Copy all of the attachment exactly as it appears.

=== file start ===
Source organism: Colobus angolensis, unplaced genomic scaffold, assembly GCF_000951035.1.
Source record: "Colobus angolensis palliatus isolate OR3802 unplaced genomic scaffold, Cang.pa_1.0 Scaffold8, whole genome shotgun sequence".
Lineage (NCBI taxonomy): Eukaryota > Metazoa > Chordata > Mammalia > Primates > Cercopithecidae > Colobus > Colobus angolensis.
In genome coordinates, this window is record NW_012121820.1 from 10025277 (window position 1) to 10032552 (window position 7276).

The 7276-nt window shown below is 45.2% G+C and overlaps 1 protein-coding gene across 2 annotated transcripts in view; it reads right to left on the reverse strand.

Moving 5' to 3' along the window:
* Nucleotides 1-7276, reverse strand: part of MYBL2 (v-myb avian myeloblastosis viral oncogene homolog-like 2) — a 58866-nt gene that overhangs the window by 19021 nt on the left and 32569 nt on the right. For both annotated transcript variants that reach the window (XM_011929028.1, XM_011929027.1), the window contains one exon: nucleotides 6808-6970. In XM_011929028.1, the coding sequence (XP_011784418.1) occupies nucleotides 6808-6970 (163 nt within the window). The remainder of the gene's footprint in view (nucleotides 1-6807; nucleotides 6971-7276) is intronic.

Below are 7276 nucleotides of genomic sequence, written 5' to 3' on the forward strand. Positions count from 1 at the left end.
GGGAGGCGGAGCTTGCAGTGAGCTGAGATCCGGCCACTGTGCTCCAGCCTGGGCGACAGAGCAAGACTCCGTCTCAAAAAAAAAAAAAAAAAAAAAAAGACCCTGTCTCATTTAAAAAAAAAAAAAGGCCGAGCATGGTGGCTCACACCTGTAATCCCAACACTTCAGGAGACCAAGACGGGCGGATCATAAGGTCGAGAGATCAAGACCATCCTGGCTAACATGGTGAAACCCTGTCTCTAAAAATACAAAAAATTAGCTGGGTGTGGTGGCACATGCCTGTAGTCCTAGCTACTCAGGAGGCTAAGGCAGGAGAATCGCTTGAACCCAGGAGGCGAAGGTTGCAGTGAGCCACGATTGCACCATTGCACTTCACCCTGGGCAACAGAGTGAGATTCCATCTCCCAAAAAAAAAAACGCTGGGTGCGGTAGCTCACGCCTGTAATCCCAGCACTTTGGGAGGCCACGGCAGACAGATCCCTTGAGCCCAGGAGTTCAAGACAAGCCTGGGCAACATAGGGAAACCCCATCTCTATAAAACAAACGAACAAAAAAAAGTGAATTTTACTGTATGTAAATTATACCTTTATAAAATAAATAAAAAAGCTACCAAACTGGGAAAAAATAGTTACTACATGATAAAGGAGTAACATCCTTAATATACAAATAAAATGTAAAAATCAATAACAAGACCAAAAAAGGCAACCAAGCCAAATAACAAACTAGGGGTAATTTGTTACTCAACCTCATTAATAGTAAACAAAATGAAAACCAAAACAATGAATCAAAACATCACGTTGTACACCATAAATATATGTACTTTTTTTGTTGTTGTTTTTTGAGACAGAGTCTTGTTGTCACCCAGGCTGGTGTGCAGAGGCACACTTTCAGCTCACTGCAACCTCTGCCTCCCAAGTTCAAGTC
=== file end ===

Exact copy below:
Source organism: Colobus angolensis, unplaced genomic scaffold, assembly GCF_000951035.1.
Source record: "Colobus angolensis palliatus isolate OR3802 unplaced genomic scaffold, Cang.pa_1.0 Scaffold8, whole genome shotgun sequence".
Lineage (NCBI taxonomy): Eukaryota > Metazoa > Chordata > Mammalia > Primates > Cercopithecidae > Colobus > Colobus angolensis.
In genome coordinates, this window is record NW_012121820.1 from 10025277 (window position 1) to 10032552 (window position 7276).

The 7276-nt window shown below is 45.2% G+C and overlaps 1 protein-coding gene across 2 annotated transcripts in view; it reads right to left on the reverse strand.

Moving 5' to 3' along the window:
* Nucleotides 1-7276, reverse strand: part of MYBL2 (v-myb avian myeloblastosis viral oncogene homolog-like 2) — a 58866-nt gene that overhangs the window by 19021 nt on the left and 32569 nt on the right. For both annotated transcript variants that reach the window (XM_011929028.1, XM_011929027.1), the window contains one exon: nucleotides 6808-6970. In XM_011929028.1, the coding sequence (XP_011784418.1) occupies nucleotides 6808-6970 (163 nt within the window). The remainder of the gene's footprint in view (nucleotides 1-6807; nucleotides 6971-7276) is intronic.

Below are 7276 nucleotides of genomic sequence, written 5' to 3' on the forward strand. Positions count from 1 at the left end.
GGGAGGCGGAGCTTGCAGTGAGCTGAGATCCGGCCACTGTGCTCCAGCCTGGGCGACAGAGCAAGACTCCGTCTCAAAAAAAAAAAAAAAAAAAAAAAGACCCTGTCTCATTTAAAAAAAAAAAAAGGCCGAGCATGGTGGCTCACACCTGTAATCCCAACACTTCAGGAGACCAAGACGGGCGGATCATAAGGTCGAGAGATCAAGACCATCCTGGCTAACATGGTGAAACCCTGTCTCTAAAAATACAAAAAATTAGCTGGGTGTGGTGGCACATGCCTGTAGTCCTAGCTACTCAGGAGGCTAAGGCAGGAGAATCGCTTGAACCCAGGAGGCGAAGGTTGCAGTGAGCCACGATTGCACCATTGCACTTCACCCTGGGCAACAGAGTGAGATTCCATCTCCCAAAAAAAAAAACGCTGGGTGCGGTAGCTCACGCCTGTAATCCCAGCACTTTGGGAGGCCACGGCAGACAGATCCCTTGAGCCCAGGAGTTCAAGACAAGCCTGGGCAACATAGGGAAACCCCATCTCTATAAAACAAACGAACAAAAAAAAGTGAATTTTACTGTATGTAAATTATACCTTTATAAAATAAATAAAAAAGCTACCAAACTGGGAAAAAATAGTTACTACATGATAAAGGAGTAACATCCTTAATATACAAATAAAATGTAAAAATCAATAACAAGACCAAAAAAGGCAACCAAGCCAAATAACAAACTAGGGGTAATTTGTTACTCAACCTCATTAATAGTAAACAAAATGAAAACCAAAACAATGAATCAAAACATCACGTTGTACACCATAAATATATGTACTTTTTTTGTTGTTGTTTTTTGAGACAGAGTCTTGTTGTCACCCAGGCTGGTGTGCAGAGGCACACTTTCAGCTCACTGCAACCTCTGCCTCCCAAGTTCAAGTC